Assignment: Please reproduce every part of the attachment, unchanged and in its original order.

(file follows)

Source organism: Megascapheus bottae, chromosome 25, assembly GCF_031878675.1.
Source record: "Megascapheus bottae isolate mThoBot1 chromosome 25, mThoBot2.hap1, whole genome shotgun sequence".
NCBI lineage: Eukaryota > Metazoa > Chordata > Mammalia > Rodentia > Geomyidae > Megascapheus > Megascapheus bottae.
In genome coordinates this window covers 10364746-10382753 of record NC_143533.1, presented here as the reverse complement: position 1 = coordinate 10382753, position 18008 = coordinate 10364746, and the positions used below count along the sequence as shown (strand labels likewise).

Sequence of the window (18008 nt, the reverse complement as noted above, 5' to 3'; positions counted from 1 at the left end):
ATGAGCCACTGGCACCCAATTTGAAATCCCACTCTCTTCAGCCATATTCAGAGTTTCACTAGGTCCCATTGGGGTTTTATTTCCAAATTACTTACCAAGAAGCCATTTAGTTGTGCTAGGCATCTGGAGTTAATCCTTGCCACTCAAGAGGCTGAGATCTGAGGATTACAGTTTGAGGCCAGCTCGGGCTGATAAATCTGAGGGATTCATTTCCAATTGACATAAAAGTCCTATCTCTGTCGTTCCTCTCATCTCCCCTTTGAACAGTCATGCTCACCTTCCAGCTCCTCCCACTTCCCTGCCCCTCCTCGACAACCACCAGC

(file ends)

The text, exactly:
Source organism: Megascapheus bottae, chromosome 25, assembly GCF_031878675.1.
Source record: "Megascapheus bottae isolate mThoBot1 chromosome 25, mThoBot2.hap1, whole genome shotgun sequence".
NCBI lineage: Eukaryota > Metazoa > Chordata > Mammalia > Rodentia > Geomyidae > Megascapheus > Megascapheus bottae.
In genome coordinates this window covers 10364746-10382753 of record NC_143533.1, presented here as the reverse complement: position 1 = coordinate 10382753, position 18008 = coordinate 10364746, and the positions used below count along the sequence as shown (strand labels likewise).

Sequence of the window (18008 nt, the reverse complement as noted above, 5' to 3'; positions counted from 1 at the left end):
ATGAGCCACTGGCACCCAATTTGAAATCCCACTCTCTTCAGCCATATTCAGAGTTTCACTAGGTCCCATTGGGGTTTTATTTCCAAATTACTTACCAAGAAGCCATTTAGTTGTGCTAGGCATCTGGAGTTAATCCTTGCCACTCAAGAGGCTGAGATCTGAGGATTACAGTTTGAGGCCAGCTCGGGCTGATAAATCTGAGGGATTCATTTCCAATTGACATAAAAGTCCTATCTCTGTCGTTCCTCTCATCTCCCCTTTGAACAGTCATGCTCACCTTCCAGCTCCTCCCACTTCCCTGCCCCTCCTCGACAACCACCAGC